Posted by terrepruitt on August 30, 2011
When I first saw an egg package that said the egg had more nutrients I made a mental note to look into that. I had been thinking, “How can they do that? Did they inject the egg with the additional nutrients they claimed it had?” I mean it seems like that is how they would have to do it, right?
The last time I was in the store buying eggs I grabbed a carton that said, “Now! For Your Nutritious Diet High In . . . ” in big flashy letters. All the while I am thinking, “Ok, I’m a sucker.”
First of all let me share with you some other information that I found while looking up the information on “more nutritious” eggs.
Brown eggs are NOT more nutritious than white eggs. I was under the impression that brown eggs were better for you. Don’t know when I heard that or who from, but that is what I always thought. Turns out it is actually the color of the hen that determines the color of the egg. A brown egg comes from a hen with red feathers and a white egg comes from a hen with white feathers.
A brown egg might be more nutritious than a white egg if the hen laying the brown egg was fed better feed. Ya see, THAT is how eggs get more nutrition packed into them . . . the feed. What the chicken eats is what affects the nutrition of an egg. When I was looking for information I saw many things that said organic is best and free range is best. This makes sense to me because eating food without a lot of chemicals on it seems to be better for all of us and being able to eat what is natural is another thing that seems to be best. So an organic egg would mean that the chicken’s diet did not have a lot of chemicals on it. A free range egg would mean that the chicken was able to roam free and eat what a chicken would naturally eat.
The eggs that I purchased claimed to have won awards for best taste. I don’t eat eggs plain so I don’t know that I can actually tell a better tasting egg. These eggs also claim that their hens are feed “an improved all-natural, all-vegetarian diet with no animal fats or animal by-products.” The inside of the carton continues to say that the no hormones are added to the laying hens’ diets and no antibiotics are “used in the production of the Egg-land’s Best eggs.”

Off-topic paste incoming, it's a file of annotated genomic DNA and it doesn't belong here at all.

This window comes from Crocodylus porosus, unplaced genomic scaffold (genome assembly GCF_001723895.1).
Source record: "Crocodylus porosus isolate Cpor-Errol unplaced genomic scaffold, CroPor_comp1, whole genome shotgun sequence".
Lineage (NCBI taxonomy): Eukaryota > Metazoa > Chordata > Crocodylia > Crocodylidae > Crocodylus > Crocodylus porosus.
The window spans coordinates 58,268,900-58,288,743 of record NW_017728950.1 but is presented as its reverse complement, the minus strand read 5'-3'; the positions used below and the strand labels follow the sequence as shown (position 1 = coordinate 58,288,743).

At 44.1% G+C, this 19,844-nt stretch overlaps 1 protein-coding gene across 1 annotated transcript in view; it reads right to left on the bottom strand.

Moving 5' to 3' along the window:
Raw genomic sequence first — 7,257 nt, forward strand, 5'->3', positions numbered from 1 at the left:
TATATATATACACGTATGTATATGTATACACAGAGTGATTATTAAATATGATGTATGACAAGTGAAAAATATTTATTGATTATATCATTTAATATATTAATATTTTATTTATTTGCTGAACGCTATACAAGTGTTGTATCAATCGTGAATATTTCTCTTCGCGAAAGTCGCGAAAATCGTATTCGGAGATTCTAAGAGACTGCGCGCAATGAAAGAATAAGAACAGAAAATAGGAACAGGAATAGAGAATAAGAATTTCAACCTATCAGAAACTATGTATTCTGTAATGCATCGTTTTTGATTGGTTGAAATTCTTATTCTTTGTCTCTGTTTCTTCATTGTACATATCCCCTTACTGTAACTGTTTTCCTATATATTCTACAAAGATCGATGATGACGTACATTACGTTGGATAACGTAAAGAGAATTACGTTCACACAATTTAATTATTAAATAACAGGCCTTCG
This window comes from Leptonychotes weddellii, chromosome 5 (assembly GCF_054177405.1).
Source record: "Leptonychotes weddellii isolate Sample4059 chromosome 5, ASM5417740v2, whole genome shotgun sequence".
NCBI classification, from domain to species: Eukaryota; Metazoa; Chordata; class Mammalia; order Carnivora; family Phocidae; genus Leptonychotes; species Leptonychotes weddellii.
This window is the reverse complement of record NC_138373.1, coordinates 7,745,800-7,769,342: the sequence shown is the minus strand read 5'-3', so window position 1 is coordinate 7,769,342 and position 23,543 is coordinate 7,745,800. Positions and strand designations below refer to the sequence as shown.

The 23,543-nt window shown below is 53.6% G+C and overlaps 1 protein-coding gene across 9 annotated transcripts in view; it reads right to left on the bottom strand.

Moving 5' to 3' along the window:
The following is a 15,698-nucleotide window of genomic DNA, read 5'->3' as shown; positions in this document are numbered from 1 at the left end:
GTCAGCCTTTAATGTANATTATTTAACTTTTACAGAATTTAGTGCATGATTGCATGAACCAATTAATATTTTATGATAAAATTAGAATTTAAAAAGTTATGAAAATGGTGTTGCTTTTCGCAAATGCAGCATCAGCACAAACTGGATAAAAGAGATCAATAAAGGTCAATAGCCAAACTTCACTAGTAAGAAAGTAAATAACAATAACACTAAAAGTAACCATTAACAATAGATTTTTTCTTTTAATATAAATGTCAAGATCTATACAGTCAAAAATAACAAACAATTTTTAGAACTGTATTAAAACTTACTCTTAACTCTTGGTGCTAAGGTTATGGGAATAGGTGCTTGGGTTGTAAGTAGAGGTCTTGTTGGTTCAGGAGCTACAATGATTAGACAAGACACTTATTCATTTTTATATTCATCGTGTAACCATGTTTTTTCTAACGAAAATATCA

Now a hen’s natural diet would include insects. I don’t know if insects are considered ok in a vegetarian diet or if these hens don’t actually get any insects. But according to the packaging the diet fed to these chickens makes the eggs high in vitamins D, B12, and E. Also the were able to produce eggs with 25% less saturated fat than regular eggs. The pretty packaging claims there is 115 mg of Omega 3 and 200 mcg of Lutein. At this point there is no RDA for either nutrient, but Omega 3 is an essential fatty acid that cannot be produced in the body. Lutein acts as an antioxidant which helps protect cells from damage caused by free radicals. So eggs containing these two nutrients seem like a better choice to me.
The Egg-Land’s Best claims their diet is patented. From what I have seen in looking around, in order to produce Omega 3 enhanced eggs the hen’s would have to be feed flax seed or fish oils. I am thinking that fish oil would make the diet not vegetarian. Some things I glanced at in looking into this topic suggested that eggs produced by hens who had fish oil as part of their diet produced a fishy tasting egg. Again, not sure about that, but it make me giggle.
I just think it is interesting that the only way to produce a more nutritious egg is to feed the hens better nutrition. Kind of telling, yes?
Posted in Food | Tagged: additional nutrients in eggs, antibiotics, antioxidant, antioxident, brown eggs vs. white eggs, egg nutrition, Egglands Best, hen diet, hormones, Lutein, Nutrients in eggs, Omega 3, Omega 3 egg, patented diet, RDA, Vitamin B12, vitamin D, vitamin E | 4 Comments »
Posted by terrepruitt on August 27, 2011
I would not be surprised to learn that I was one of the last people to learn about beer bread. This past June I was at my mom’s and she said she would whip up some beer bread. As much as I love bread I have never tried to make it because, yeast is a scary mystery to me. So I was curious as to how she was going to “whip” it up. I knew that to mean quick and not whipped like whipping cream so I wondered how that could be done. Yeast has to set, right? She and my niece did it and I was amazed and thrilled. It is so easy. There are really thousands of sites on the internet that have beer bread recipes. I found that out when I went looking for recipes that call for “self-rising” flour.
Most of the recipes — the easy ones are 3 cups of self-rising flour, 3 tablespoons of sugar, and 12 ounces of beer. The first time I made it I actually handled the dough too much and I think it came out tough. I had mixed it a lot then, had a hard time putting it in the pan. It kind of sticks to whatever you use to try to push it to the corners of the pan. Then AFTER I had spent some time fitting it into the pan I realized I should have greased the pan so I popped the dough out, greased the pan, and spent a considerable amount of time getting the dough back into the corners. Kinda made it tough.